Collared Dove (Streptopelia docaocto)

The Collared Dove has risen quickly up the top twenty garden birds list and is currently number 7 having first entered the top 10 at number 10 in 1989.

Until the early 1950's the Collared Dove was a non-British species, being more at home in the Balkans. During the 1930's it suddenly began to spread across Europe and arrived in Britain in 1954 (as far I can ascertain). Its arrival had the 'twitchers' of its day quite excited but now it is just a common bird seen near human habitation from farms to city centres right across the United Kingdom.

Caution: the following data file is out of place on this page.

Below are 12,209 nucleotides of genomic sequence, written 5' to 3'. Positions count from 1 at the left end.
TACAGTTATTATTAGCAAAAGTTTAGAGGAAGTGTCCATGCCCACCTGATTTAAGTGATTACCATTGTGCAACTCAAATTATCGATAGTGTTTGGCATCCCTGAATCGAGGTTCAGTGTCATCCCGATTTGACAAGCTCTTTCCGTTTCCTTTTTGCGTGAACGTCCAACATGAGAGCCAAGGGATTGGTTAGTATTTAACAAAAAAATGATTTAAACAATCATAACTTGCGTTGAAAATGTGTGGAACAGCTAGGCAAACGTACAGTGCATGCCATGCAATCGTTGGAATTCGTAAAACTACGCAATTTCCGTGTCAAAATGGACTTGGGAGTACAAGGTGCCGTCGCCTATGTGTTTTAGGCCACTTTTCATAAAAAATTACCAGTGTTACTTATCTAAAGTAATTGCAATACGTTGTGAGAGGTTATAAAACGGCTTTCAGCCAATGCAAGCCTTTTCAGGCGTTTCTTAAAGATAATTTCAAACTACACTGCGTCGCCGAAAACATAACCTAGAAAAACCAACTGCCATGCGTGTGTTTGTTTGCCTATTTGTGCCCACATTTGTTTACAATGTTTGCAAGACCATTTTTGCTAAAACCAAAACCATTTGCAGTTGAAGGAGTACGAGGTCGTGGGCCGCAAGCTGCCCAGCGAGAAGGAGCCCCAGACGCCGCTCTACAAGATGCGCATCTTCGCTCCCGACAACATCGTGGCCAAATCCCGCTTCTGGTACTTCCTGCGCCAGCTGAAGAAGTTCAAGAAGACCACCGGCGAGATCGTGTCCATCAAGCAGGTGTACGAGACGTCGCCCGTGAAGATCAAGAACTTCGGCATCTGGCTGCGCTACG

Of all the birds, this is the one we almost always see in pairs, no matter what time of year. When one flies in its mate is not far behind and they always seem to leave together too. I had hoped to find out whether they mate for life but I have had no success but the fact they are usually in pairs and that they breed for nine moths of the year feeding one lot of young whilst brooding the next clutch of eggs must indicate that it is likely.

Already, the prelude to another years frantic family life has started with the occasional male singing its monotonous tones around our neighbourhood.

They are lovely together though aren't they, the perfect loving couple!

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